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char temp[100];
char event[1000];
int i = 0;

do {
    while (true) {
        **fscanf(fin, "%s", &temp);**
        if (temp != "BEGIN:VEVENT" || temp != "BEGIN:VCALENDAR") {
            strcat(event, temp);

        if (temp == "END:VEVENT") {
            Events[i][0] = *event;
        } else if (temp == "END:VCALENDAR") {
            //temp = EOF;
    fprintf(stdout, "%s\n", Events[i - 1]);
} while (*temp != EOF);

The line I've inclosed in asterisks is causing seg. faults. I cannot, for the life of me, figure out what's going on.

share|improve this question

closed as too broad by netcoder, Evgeny Kluev, abligh, ugoren, Kerrek SB Mar 25 '14 at 23:11

There are either too many possible answers, or good answers would be too long for this format. Please add details to narrow the answer set or to isolate an issue that can be answered in a few paragraphs.If this question can be reworded to fit the rules in the help center, please edit the question.

Why are you cmparing temp with a constant char array? that's not going to do what you think. You need to use strcmp – Matt Sep 21 '12 at 0:31
This: "fprintf(stdout, "%s\n", Events[i - 1]);" may blow up if i isn't incremented. or i = 0. – Matt Sep 21 '12 at 0:32
Mind, the code can never break since the only break statements lie within unreachable code. – nneonneo Sep 21 '12 at 0:32
that's another problem. too many to list. – Matt Sep 21 '12 at 0:32
Matt, it is incremented and really only serves as a debug tool - it will not be in the final program. Edit: I haven't used c in a long long time, I'm still learning string comparisons, etc. – Tyler Sebastian Sep 21 '12 at 0:35

If the line is longer than 100 characters, you may be encountering a buffer overflow. If you just want to get one line of input, use fgets instead:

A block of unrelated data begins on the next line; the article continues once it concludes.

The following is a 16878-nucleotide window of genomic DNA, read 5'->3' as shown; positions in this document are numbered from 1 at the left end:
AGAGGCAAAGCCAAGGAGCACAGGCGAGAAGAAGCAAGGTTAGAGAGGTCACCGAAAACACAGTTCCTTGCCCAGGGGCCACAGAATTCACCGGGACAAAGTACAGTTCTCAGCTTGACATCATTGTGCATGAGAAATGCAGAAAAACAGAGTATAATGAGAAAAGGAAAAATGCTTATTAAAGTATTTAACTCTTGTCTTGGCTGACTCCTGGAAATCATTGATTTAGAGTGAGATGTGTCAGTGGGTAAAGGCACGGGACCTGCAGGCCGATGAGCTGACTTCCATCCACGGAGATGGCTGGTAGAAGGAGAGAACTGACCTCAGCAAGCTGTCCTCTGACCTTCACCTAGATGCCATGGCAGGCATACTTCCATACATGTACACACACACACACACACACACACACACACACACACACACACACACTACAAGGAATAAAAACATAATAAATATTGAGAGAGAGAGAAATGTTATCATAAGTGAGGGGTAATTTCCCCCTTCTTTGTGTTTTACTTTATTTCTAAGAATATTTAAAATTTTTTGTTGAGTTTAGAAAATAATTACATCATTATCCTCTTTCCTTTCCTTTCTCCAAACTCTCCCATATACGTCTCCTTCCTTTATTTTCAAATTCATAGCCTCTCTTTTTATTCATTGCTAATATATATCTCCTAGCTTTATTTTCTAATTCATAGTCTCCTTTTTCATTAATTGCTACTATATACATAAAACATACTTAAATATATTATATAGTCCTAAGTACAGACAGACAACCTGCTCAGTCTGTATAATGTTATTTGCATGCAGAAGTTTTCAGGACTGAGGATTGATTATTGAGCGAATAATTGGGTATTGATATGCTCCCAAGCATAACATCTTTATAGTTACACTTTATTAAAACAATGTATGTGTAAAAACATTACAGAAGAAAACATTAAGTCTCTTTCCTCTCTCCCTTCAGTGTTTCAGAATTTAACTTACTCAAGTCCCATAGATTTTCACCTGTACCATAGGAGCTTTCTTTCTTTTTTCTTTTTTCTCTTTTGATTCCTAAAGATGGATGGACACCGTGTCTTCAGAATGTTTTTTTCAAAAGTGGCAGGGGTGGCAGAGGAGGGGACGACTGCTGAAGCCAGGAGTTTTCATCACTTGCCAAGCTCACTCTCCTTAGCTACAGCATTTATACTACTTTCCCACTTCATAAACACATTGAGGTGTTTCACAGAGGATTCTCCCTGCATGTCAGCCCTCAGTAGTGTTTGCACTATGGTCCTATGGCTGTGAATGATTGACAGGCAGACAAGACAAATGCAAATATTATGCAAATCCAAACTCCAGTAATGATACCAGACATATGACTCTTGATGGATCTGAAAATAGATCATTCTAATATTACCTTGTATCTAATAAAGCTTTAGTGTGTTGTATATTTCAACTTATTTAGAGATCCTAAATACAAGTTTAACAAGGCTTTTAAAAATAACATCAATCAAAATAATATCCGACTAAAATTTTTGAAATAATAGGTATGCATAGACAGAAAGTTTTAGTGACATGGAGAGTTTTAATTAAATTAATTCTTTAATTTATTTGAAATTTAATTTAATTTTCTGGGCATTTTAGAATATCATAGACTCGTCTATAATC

if(fgets(temp, sizeof(temp), fin) == NULL) {
    /* return a failure code */

You also can't compare strings using == and !=; use strcmp instead.

I believe your code crashes because temp != "BEGIN:VEVENT" is always true (the address of the temp buffer is never equal to the address of a constant string), and so you will continue to strcat until the buffer runs out of space, causing the program to buffer overflow event and crash.

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Nice try, that'll fix some of it, but far from all of it. The OP's code is UB over UB over UB. I'm not touching it. He should just get a C book and start at chapter 1... – netcoder Sep 21 '12 at 1:15
Yeah, I know. I noticed a few bugs, posted them, and then gave up when I read it a bit more thoroughly... – nneonneo Sep 21 '12 at 2:40

Are you sure it's that line? If so, you may have buffer overrun. Also, you shouldn't pass &temp to fscanf. If you use the array without indices, you can imagine it as being a pointer (even though technically it isn't). So you should do this instead:

fscanf(fin, "%s", temp);

Also, you do this:

strcat(event, temp);

But event is uninitialised. You need to at least terminate the event string otherwise strcat might end up searching through the entire array (depending what uninitialised values are in it) for the end of the string, and potentially overrun:

char event[1000];
event[0] = 0;
share|improve this answer
'That array is actually a pointer' -- Wrong, and it's seriously frowned upon to say that here at SO. Arrays are converted to pointers to their first element when passed to functions. But: +1 for 'event is uninitialised', as it appears to be declared as an auto. – Jim Balter Sep 21 '12 at 1:15
Sorry, my bad... I will adjust my wording. =) – paddy Sep 21 '12 at 2:08

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